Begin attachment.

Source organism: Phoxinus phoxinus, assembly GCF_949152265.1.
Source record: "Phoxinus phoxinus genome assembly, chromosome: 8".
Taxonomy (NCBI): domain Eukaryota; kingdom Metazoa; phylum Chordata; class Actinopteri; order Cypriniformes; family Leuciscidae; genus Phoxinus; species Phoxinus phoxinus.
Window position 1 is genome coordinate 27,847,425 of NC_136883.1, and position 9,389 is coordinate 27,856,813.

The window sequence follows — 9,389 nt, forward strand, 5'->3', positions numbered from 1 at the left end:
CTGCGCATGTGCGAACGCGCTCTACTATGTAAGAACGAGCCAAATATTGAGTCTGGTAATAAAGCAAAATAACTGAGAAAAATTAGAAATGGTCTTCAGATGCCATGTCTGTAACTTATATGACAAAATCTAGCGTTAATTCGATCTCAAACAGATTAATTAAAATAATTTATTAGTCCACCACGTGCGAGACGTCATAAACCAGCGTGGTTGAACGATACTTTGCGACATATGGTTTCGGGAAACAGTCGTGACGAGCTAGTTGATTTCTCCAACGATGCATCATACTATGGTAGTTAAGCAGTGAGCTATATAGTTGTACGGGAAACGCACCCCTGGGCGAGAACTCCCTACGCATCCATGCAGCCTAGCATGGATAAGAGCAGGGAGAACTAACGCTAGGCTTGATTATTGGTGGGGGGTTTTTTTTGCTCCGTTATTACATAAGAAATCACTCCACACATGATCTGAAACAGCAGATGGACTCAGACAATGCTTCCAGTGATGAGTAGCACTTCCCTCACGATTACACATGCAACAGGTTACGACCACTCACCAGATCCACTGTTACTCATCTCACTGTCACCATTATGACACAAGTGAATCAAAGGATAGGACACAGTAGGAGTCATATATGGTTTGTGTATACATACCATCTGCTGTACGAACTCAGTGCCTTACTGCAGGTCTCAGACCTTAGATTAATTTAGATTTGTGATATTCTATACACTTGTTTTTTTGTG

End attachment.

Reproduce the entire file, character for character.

Source organism: Phoxinus phoxinus, assembly GCF_949152265.1.
Source record: "Phoxinus phoxinus genome assembly, chromosome: 8".
Taxonomy (NCBI): domain Eukaryota; kingdom Metazoa; phylum Chordata; class Actinopteri; order Cypriniformes; family Leuciscidae; genus Phoxinus; species Phoxinus phoxinus.
Window position 1 is genome coordinate 27,847,425 of NC_136883.1, and position 9,389 is coordinate 27,856,813.

The window sequence follows — 9,389 nt, forward strand, 5'->3', positions numbered from 1 at the left end:
CTGCGCATGTGCGAACGCGCTCTACTATGTAAGAACGAGCCAAATATTGAGTCTGGTAATAAAGCAAAATAACTGAGAAAAATTAGAAATGGTCTTCAGATGCCATGTCTGTAACTTATATGACAAAATCTAGCGTTAATTCGATCTCAAACAGATTAATTAAAATAATTTATTAGTCCACCACGTGCGAGACGTCATAAACCAGCGTGGTTGAACGATACTTTGCGACATATGGTTTCGGGAAACAGTCGTGACGAGCTAGTTGATTTCTCCAACGATGCATCATACTATGGTAGTTAAGCAGTGAGCTATATAGTTGTACGGGAAACGCACCCCTGGGCGAGAACTCCCTACGCATCCATGCAGCCTAGCATGGATAAGAGCAGGGAGAACTAACGCTAGGCTTGATTATTGGTGGGGGGTTTTTTTTGCTCCGTTATTACATAAGAAATCACTCCACACATGATCTGAAACAGCAGATGGACTCAGACAATGCTTCCAGTGATGAGTAGCACTTCCCTCACGATTACACATGCAACAGGTTACGACCACTCACCAGATCCACTGTTACTCATCTCACTGTCACCATTATGACACAAGTGAATCAAAGGATAGGACACAGTAGGAGTCATATATGGTTTGTGTATACATACCATCTGCTGTACGAACTCAGTGCCTTACTGCAGGTCTCAGACCTTAGATTAATTTAGATTTGTGATATTCTATACACTTGTTTTTTTGTG